Zoning may not deliver the same zing as other hot-button issues in a competitive election cycle, but it’s among the most crucial discussions Asheville leaders and residents face as the city grows. Each candidate has different ideas about what to do first.
With the contest for Asheville City Council taking place for the first time alongside a presidential election, the risk of local issues getting lost in the shuffle has grown. Add in a pandemic, misinformation spreading on social media and questions about the security and validity of election results — clearly, our independent and free local election coverage is more important than ever before.
“[W]e cannot afford to lose representation for hard-to-count communities that are often already disenfranchised in our electoral system.”
Fifteen candidates, most of them Democrats, have thrown their hats into the ring for offices elected in Buncombe County as of 9 a.m. on Tuesday, Feb. 13.
Asheville voters turned out in relatively high numbers on Tuesday, Nov. 7 to reelect two incumbents and significantly increase the diversity of City Council.
Voters went to the polls on Nov. 7 to fill seats in a number of local municipal races, including Asheville mayor and City Council. Xpress will post updates as election results come in.
On Nov. 4, the League of Women Voters hosted a 5K in West Asheville to show what meandering redistricting looks like on the ground. Participants, many clad in pussy hats, colorful tutus and rainbow socks, ran and walked along a route that traced the line between the 10th and 11th districts.
As Asheville enjoys the benefits of a bustling economy, it also confronts challenges that come with growth, including concerns over housing, tourism, budgeting and certain segments of the city getting left behind. Xpress asked all the candidates for mayor and City Council to share their thoughts on these topics and more prior to the Nov. 7 general election.
Kirk Ross of Carolina Public Press spoke with Sen. Tom Apodaca of Hendersonville about the retiring seven-term lawmaker’s plans to propose legislation that would change the way Asheville city officials are elected.
In local contests for North Carolina General Assembly seats yesterday, Frank Moretz defeated Bob Chilmonik in the Republican primary for N.C. House District 115, while Chuck Edwards won the Republican nomination for N.C. Senate District 48, defeating Lisa Baldwin and Dennis Justice.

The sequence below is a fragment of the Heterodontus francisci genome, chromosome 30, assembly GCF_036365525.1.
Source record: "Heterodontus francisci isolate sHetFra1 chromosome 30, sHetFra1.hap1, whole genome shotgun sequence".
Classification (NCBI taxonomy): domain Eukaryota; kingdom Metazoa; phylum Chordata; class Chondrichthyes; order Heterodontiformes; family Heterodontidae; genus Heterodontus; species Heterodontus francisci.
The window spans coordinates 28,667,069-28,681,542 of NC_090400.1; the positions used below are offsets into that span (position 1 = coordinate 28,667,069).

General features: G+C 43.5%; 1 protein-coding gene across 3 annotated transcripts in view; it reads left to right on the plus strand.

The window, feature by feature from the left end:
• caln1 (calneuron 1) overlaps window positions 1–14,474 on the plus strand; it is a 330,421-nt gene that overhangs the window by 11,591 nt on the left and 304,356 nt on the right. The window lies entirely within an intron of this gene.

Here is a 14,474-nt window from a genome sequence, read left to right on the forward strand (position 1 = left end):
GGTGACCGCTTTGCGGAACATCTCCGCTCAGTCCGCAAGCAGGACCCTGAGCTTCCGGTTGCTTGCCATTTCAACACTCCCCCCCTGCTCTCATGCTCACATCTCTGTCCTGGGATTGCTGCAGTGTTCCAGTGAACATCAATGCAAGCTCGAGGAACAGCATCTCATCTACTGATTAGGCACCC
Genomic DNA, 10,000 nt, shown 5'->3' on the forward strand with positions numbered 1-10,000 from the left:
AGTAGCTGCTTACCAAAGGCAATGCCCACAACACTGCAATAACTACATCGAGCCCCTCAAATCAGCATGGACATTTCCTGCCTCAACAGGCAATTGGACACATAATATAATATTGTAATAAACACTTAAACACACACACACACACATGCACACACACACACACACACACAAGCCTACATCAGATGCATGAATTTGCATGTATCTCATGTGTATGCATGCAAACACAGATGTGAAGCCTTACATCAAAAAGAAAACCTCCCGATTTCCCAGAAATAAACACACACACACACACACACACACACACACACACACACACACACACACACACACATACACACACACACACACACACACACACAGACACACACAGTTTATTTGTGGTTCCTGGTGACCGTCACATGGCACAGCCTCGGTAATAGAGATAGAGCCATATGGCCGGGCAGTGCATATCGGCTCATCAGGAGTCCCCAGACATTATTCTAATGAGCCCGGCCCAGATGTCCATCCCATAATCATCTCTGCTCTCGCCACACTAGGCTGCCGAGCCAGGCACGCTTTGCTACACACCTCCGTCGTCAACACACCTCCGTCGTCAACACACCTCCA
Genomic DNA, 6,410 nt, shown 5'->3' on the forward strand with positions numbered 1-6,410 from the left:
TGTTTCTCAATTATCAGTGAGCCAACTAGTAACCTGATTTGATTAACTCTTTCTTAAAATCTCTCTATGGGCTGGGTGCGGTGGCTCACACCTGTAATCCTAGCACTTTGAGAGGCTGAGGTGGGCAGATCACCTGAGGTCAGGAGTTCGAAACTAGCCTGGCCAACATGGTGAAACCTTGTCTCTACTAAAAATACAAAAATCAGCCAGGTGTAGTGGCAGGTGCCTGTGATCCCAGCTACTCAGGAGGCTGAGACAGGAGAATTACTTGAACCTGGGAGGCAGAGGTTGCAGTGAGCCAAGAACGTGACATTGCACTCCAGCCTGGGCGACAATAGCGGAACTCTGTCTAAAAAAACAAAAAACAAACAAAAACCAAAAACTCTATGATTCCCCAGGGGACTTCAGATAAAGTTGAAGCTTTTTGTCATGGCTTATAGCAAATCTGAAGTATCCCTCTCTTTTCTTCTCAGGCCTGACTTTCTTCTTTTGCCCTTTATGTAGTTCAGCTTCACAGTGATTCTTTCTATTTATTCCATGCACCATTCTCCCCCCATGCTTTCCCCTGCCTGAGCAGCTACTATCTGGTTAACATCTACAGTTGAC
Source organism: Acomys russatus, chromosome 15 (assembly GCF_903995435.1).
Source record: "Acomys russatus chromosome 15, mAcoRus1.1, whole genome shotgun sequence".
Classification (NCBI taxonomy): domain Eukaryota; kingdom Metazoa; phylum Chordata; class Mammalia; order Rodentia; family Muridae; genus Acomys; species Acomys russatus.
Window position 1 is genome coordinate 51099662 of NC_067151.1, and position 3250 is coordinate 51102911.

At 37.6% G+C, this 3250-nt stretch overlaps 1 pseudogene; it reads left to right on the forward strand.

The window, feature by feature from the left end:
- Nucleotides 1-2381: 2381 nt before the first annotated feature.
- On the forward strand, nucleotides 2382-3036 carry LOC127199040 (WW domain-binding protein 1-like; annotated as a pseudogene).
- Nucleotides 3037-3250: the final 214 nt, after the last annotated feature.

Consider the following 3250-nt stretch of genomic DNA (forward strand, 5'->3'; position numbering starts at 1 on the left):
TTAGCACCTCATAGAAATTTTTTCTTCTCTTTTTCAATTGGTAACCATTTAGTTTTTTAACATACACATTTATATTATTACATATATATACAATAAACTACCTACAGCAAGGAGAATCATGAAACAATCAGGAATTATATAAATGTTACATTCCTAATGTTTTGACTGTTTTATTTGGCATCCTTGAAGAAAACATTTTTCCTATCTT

Two hotly contested local races for seats in the N.C. General Assembly feature various Republicans jockeying for a spot on the November ballot. The March 15 primary includes two Republican contenders for the state House’s 115th District and three for the Senate’s 48th District.
While early voting results showed candidates Julie Mayfield, Keith Young and Marc Hunt in the lead, results quickly moved all up and down the board. Ultimately, Vice Mayor Hunt lost his bid for re-election, and Young, Haynes and Mayfield (in that order) won Ashevilleans’ votes and the three City Council seats.
“The best cure for the ills of democracy is more democracy.” — Edward Abbey, A Voice Crying in the Wilderness The affluent little town of Chevy Chase, Maryland, population 2,918, was rocked earlier this year when a surprise write-in candidate garnered 168 votes to displace an unopposed incumbent. The town attorney and Ethics Commission were […]
The final week of Xpress’ Asheville City Council candidates series comes with a surprise withdrawal from the race.This week, we have John Miall, Joe Grady, Keith Young and a withdrawal from Holly Shriner.
Sixteen candidates have officially thrown their hats into the ring for the Asheville City Council elections this fall. Each week, Xpress will introduce, in brief, four candidates’ backgrounds and ideas for the city. Up this week is Grant Millin, Julie Mayfield, Rich Lee and Brian Haynes.
Sixteen candidates have officially thrown their hats into the ring for the Asheville City Council elections this fall. Each week, Xpress will introduce, in brief, four candidates’ backgrounds and ideas for the city. This week, we’ve got Corey Atkins, Carl Mumpower, Lindsey Simerly and Dee Williams.
Sixteen candidates have officially thrown their hats into the ring for the Asheville City Council elections this fall. Each week, Xpress will introduce, in brief, four candidates’ backgrounds and ideas for the city. This week, we’ve got Marc Hunt, LaVonda Payne, Richard Liston and Ken Michalove.
Update: Four more candidates have filed for Asheville elections: Richard Liston, 2013 mayoral candidate John Miall, Holly Shriner and Dee Williams. And Rachel Halbert Allen filed for Black Mountain Alderman. By Thursday afternoon, 12 candidates had officially thrown their hats into the ring for the Asheville City Council elections this fall. In the surrounding Buncombe communities, an additional 20 candidates […]
Asheville City Council’s 2013 was marked by financial turmoil, the first major tax hike in more than a decade, the demise of a long-standing festival, and major fights with the Legislature in Raleigh.
With filing over last Friday, Ashevilleans now have a firm idea of who’s running for office in this year’s local elections. Three candidates are vying to be the city’s next mayor, and six seek to fill three open City Council seats. Here’s a rundown of the candidates and their statements (if they’ve issued one).